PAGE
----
Figure 9.21 Ankle Joint The talocrural (ankle) joint is a uniaxial hinge joint that only allows for dorsiflexion or plantar flexion of the foot. Movements at the subtalar joint, between the talus and calcaneus bones, combined with motions at other intertarsal joints, enables eversion/inversion movements of the foot. Ligaments that unite the medial or lateral malleolus with the talus and calcaneus bones serve to support the talocrural joint and to resist excess eversion or inversion of the foot.
Synovial joints allow the body a tremendous range of movements. Each movement at a synovial joint results from the contraction or relaxation of the muscles that are attached to the bones on either side of the articulation. The type of movement that can be produced at a synovial joint is determined by its structural type. While the ball-and-socket joint gives the greatest range of movement at an individual joint, in other regions of the body, several joints may work together to produce a particular movement.
Overall, each type of synovial joint is necessary to provide the body with its great flexibility and mobility. There are many types of movement that can occur at synovial joints (Table 9.1). Movement types are generally paired, with one being the opposite of the other. Body movements are always described in relation to the anatomical position of the body: upright stance, with upper limbs to the side of body and palms facing forward. Refer to Figure 9.12 as you go through this section.
Flexion and Extension:
Flexion and extension are typically movements that take place within the sagittal plane and involve anterior or posterior movements of the neck, trunk, or limbs. For the vertebral column, flexion (anterior flexion) is an anterior (forward) bending of the neck or trunk, while extension involves a posterior-directed motion, such as straightening from a flexed position or bending backward. Lateral flexion of the vertebral column occurs in the coronal plane and is defined as the bending of the neck or trunk toward the right or left side.. These movements of the vertebral column involve both the symphysis joint formed by each intervertebral disc, as well as the plane type of synovial joint formed between the inferior articular processes of one vertebra and the superior articular processes of the next lower vertebra.
In the limbs, flexion decreases the angle between the bones (bending of the joint), while extension increases the angle and straightens the joint. For the upper limb, all anterior-going motions are flexion and all posterior-going motions are extension. These include anterior-posterior movements of the arm at the shoulder, the forearm at the elbow, the hand at the wrist, and the fingers at the metacarpophalangeal and interphalangeal joints. For the thumb, extension moves the thumb away from the palm of the hand, within the same plane as the palm, while flexion brings the thumb back against the index finger or into the palm. These motions take place at the first carpometacarpal joint. In the lower limb, bringing the thigh forward and upward is flexion at the hip joint, while any posterior-going motion of the thigh is extension. Note that extension of the thigh beyond the anatomical (standing) position is greatly limited by the ligaments that support the hip joint. Knee flexion is the bending of the knee to bring the foot toward the posterior thigh, and extension is the straightening of the knee. Flexion and extension movements are seen at the hinge, condyloid, saddle, and ball-and-socket joints of the limbs (see Figure 9.12a-d).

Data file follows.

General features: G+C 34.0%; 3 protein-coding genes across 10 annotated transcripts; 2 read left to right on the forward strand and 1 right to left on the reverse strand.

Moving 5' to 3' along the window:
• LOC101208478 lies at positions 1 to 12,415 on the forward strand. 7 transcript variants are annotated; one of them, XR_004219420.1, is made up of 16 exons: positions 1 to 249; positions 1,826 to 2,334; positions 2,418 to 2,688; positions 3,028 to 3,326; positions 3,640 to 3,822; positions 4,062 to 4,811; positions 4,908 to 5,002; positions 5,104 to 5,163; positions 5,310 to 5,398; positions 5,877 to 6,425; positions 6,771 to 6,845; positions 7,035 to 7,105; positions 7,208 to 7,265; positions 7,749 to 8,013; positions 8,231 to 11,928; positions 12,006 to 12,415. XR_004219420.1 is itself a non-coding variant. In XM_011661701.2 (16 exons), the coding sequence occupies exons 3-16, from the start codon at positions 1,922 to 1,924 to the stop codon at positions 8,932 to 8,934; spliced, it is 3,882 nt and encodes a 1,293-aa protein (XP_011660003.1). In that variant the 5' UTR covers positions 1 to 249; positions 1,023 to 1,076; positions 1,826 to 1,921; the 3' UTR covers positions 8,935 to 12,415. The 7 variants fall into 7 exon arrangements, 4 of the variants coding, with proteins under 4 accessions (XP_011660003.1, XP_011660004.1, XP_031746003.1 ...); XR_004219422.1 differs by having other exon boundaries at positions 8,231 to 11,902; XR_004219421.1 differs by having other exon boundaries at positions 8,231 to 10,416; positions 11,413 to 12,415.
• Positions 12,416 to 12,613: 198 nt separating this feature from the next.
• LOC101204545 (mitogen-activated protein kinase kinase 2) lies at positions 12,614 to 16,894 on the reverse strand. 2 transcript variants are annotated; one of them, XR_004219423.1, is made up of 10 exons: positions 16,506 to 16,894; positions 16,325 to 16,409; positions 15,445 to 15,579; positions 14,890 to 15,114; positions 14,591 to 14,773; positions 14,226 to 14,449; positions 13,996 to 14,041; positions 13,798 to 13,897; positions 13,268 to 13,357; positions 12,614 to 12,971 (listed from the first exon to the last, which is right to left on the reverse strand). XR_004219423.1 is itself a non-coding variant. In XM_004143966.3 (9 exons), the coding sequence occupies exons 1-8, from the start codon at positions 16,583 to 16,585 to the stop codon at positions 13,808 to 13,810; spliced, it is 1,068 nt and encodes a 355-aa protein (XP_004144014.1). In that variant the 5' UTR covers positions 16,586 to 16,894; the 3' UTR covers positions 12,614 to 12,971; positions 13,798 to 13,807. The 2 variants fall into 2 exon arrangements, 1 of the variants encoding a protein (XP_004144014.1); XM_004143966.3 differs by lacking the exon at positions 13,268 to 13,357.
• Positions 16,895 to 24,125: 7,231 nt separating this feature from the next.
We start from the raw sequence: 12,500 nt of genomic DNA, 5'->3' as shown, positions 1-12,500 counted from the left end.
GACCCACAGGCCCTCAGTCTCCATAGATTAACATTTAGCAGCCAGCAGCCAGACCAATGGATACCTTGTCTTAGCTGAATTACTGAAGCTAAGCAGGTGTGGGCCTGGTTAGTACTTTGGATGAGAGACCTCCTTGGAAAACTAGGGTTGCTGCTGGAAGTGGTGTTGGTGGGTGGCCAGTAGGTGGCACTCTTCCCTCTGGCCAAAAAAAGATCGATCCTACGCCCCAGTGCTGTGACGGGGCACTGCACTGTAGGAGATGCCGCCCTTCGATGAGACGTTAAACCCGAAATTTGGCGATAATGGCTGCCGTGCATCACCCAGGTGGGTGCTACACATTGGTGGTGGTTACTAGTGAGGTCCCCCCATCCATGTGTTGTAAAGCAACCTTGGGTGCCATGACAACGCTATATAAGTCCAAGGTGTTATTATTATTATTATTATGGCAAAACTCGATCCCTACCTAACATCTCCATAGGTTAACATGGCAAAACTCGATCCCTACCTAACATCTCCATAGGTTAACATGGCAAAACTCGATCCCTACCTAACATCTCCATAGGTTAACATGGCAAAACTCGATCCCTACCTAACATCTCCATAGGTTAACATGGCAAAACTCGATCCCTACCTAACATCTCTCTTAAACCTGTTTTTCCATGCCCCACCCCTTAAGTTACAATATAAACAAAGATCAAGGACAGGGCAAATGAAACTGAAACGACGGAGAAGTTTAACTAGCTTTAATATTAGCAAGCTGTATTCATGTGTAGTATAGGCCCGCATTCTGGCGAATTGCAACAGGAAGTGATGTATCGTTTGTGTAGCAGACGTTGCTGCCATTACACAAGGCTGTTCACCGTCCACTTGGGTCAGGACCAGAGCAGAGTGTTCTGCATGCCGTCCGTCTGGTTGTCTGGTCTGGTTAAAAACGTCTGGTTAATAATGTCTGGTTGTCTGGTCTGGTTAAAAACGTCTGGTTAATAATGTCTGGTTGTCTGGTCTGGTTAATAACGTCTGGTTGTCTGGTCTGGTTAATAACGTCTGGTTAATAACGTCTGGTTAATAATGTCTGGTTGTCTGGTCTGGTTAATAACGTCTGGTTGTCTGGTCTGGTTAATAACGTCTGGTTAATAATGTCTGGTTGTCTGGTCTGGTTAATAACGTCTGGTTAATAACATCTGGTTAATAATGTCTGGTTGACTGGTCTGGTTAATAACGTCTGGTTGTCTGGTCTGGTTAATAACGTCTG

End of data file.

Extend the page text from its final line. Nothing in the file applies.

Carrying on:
Hyperextension is the abnormal or excessive extension of a joint beyond its normal range of motion, thus resulting in injury. Similarly, hyperflexion is excessive flexion at a joint. Hyperextension injuries are common at hinge joints such as the knee or elbow. In cases of “whiplash” in which the head is suddenly moved backward and then forward, a patient may experience both hyperextension and hyperflexion of the cervical region.
Abduction and Adduction:
Abduction and adduction motions occur within the coronal plane and involve medial-lateral motions of the limbs, fingers, toes, or thumb. Abduction moves the limb laterally away from the midline of the body, while adduction is the opposing movement that brings the limb toward the body or across the midline. For example, abduction is raising the arm at the shoulder joint, moving it laterally away from the body, while adduction brings the arm down to the side of the body. Similarly, abduction and adduction at the wrist moves the hand away from or toward the midline of the body. Spreading the fingers or toes apart is also abduction, while bringing the fingers or toes together is adduction. For the thumb, abduction is the anterior movement that brings the thumb to a 90° perpendicular position, pointing straight out from the palm. Adduction moves the thumb back to the anatomical position, next to the index finger. Abduction and adduction movements are seen at condyloid, saddle, and ball-and-socket joints (see Figure 9.12e).